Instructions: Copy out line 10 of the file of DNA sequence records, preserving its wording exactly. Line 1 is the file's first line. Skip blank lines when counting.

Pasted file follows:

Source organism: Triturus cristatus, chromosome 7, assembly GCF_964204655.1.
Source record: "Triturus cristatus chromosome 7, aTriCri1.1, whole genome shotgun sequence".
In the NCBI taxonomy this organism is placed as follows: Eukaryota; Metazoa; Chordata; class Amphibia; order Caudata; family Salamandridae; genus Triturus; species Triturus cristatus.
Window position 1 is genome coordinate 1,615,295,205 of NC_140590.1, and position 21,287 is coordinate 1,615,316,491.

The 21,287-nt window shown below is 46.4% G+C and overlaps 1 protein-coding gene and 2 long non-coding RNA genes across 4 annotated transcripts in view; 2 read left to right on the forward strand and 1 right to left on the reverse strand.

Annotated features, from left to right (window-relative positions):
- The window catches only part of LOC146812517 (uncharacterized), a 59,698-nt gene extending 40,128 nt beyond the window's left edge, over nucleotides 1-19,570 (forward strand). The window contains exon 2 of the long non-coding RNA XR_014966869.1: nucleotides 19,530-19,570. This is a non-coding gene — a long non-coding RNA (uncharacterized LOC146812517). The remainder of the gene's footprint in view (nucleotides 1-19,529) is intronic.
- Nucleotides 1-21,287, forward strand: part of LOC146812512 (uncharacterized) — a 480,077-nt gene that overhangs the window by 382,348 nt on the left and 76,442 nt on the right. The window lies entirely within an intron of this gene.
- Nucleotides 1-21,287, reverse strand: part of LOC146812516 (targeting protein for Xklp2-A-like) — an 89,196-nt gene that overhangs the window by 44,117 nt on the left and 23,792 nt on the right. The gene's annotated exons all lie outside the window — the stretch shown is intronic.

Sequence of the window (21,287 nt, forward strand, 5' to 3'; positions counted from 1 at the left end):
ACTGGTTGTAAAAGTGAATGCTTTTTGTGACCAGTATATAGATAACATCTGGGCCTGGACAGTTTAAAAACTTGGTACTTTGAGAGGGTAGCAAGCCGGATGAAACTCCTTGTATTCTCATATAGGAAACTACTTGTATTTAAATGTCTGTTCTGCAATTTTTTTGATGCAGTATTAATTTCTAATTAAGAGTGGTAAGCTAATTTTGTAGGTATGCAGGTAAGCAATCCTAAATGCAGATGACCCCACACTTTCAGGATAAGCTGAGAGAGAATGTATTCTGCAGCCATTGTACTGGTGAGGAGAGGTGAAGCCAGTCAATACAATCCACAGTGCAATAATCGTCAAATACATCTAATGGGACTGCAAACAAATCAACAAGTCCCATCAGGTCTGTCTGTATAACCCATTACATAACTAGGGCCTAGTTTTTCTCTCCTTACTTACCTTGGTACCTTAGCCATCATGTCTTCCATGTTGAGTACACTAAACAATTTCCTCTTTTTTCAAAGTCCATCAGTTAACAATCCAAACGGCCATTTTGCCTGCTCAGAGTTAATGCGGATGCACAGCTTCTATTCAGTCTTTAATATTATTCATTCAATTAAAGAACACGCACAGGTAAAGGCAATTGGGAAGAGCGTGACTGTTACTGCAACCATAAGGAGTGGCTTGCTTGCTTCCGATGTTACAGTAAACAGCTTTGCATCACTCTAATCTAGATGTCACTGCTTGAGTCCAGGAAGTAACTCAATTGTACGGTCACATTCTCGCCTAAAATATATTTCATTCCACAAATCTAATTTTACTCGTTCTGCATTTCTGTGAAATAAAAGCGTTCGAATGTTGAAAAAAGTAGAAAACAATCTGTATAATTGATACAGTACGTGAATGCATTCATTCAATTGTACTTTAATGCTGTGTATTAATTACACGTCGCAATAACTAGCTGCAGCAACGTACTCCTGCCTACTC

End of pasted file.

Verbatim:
Sequence of the window (21,287 nt, forward strand, 5' to 3'; positions counted from 1 at the left end):